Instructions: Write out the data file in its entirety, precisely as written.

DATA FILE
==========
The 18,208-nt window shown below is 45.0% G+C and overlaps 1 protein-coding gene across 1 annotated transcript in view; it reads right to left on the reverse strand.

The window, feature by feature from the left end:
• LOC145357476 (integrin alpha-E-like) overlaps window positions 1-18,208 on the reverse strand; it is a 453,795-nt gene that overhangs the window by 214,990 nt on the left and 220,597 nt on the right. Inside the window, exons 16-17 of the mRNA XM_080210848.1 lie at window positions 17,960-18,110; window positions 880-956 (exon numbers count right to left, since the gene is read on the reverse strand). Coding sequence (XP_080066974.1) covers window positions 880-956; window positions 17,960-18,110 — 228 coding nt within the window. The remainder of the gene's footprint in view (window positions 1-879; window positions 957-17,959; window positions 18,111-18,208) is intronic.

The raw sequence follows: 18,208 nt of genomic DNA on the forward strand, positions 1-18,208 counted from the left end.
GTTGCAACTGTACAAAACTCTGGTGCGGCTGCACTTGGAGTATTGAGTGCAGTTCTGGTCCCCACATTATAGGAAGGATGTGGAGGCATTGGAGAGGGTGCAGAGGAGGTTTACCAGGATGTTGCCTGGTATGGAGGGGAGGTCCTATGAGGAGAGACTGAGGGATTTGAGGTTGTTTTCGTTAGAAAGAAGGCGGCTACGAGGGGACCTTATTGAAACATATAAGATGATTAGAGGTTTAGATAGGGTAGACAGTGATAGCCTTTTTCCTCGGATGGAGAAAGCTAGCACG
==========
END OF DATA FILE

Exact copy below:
The 18,208-nt window shown below is 45.0% G+C and overlaps 1 protein-coding gene across 1 annotated transcript in view; it reads right to left on the reverse strand.

The window, feature by feature from the left end:
• LOC145357476 (integrin alpha-E-like) overlaps window positions 1-18,208 on the reverse strand; it is a 453,795-nt gene that overhangs the window by 214,990 nt on the left and 220,597 nt on the right. Inside the window, exons 16-17 of the mRNA XM_080210848.1 lie at window positions 17,960-18,110; window positions 880-956 (exon numbers count right to left, since the gene is read on the reverse strand). Coding sequence (XP_080066974.1) covers window positions 880-956; window positions 17,960-18,110 — 228 coding nt within the window. The remainder of the gene's footprint in view (window positions 1-879; window positions 957-17,959; window positions 18,111-18,208) is intronic.

The raw sequence follows: 18,208 nt of genomic DNA on the forward strand, positions 1-18,208 counted from the left end.
GTTGCAACTGTACAAAACTCTGGTGCGGCTGCACTTGGAGTATTGAGTGCAGTTCTGGTCCCCACATTATAGGAAGGATGTGGAGGCATTGGAGAGGGTGCAGAGGAGGTTTACCAGGATGTTGCCTGGTATGGAGGGGAGGTCCTATGAGGAGAGACTGAGGGATTTGAGGTTGTTTTCGTTAGAAAGAAGGCGGCTACGAGGGGACCTTATTGAAACATATAAGATGATTAGAGGTTTAGATAGGGTAGACAGTGATAGCCTTTTTCCTCGGATGGAGAAAGCTAGCACG